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Leat Coat of Arms / Leat Family Crest

Leat Coat of Arms / Leat Family Crest

The French name LEAT is a variant of the name Lett and was originally a female baptismal name 'the daughter of Lettuce' a nickname for someone who was full of happiness and gaeity. The name was originally rendered in the Latin form LAETITIA. Surnames having a derivation from nicknames form the broadest and most miscellaneous class of surnames, encompassing many different types of origin. The most typical classes refer adjectivally to the general physical aspect of the person concerned, or to his character. Many nicknames refer to a man's size or height, while others make reference to a favoured article of clothing or style of dress. Many surnames derived from the names of animals and birds. In the Middle Ages ideas were held about the characters of other living creatures, based on observation, and these associations were reflected and reinforced by large bodies of folk tales featuring animals behaving as humans. Early records of the name mention Nicholas filius Lete who was documented in the year 1273 in County Bedford. Willelmus Letis of Yorkshire, was listed in the Yorkshire Poll Tax of 1379. The acquisition of surnames in Europe during the past eight hundred years has been affected by many factors, including social class and social structure, naming practices in neighbouring cultures, and indigenous cultural tradition. On the whole, the richer and more powerful classes tended to acquire surnames earlier than the working classes and the poor, while surnames were quicker to catch on in urban areas than in more sparsely populated rural areas. These facts suggest that the origin of surnames is associated with the emergence of bureaucracies. As long as land tenure, military service, and fealty were matters of direct relationship between a lord and his vassals, the need did not arise for fixed distinguishing epithets to mark out one carl from another. But as societies became more complex, and as such matters as the management of tenure and in particular the collection of taxes were delegated to special functionaries, it became imperative to have a more complex system of nomenclature to distinguish one individual from another reliably and unambiguously. Later instances of the name mention Thomas Leett and Rebecca Wittaker who were married at St. George's, Hanover Square, London in 1745, and Richard Hammond and Ann Lettes were married at the same church in 1782.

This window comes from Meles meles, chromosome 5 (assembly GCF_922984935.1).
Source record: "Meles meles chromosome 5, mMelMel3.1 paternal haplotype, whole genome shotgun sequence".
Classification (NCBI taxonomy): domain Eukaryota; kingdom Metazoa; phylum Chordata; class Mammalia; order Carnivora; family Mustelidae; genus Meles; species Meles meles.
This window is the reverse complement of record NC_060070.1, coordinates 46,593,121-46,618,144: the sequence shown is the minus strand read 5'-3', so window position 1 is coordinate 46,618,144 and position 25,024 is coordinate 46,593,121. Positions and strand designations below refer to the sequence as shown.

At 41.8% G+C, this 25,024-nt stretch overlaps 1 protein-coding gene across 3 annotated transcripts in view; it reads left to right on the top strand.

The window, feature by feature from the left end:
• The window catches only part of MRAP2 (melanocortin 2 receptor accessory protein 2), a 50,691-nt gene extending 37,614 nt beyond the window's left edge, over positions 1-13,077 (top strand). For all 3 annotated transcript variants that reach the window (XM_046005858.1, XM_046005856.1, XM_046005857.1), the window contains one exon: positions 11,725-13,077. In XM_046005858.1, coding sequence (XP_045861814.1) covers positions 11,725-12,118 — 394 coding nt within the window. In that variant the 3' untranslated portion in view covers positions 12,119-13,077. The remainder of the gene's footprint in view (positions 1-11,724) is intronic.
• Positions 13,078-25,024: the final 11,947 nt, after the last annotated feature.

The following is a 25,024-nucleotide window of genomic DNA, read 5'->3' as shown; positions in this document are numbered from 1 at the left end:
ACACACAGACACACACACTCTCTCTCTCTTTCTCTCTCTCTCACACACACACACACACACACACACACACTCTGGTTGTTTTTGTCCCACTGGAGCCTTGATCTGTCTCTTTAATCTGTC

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Last Updated: Dec. 1st, 2021

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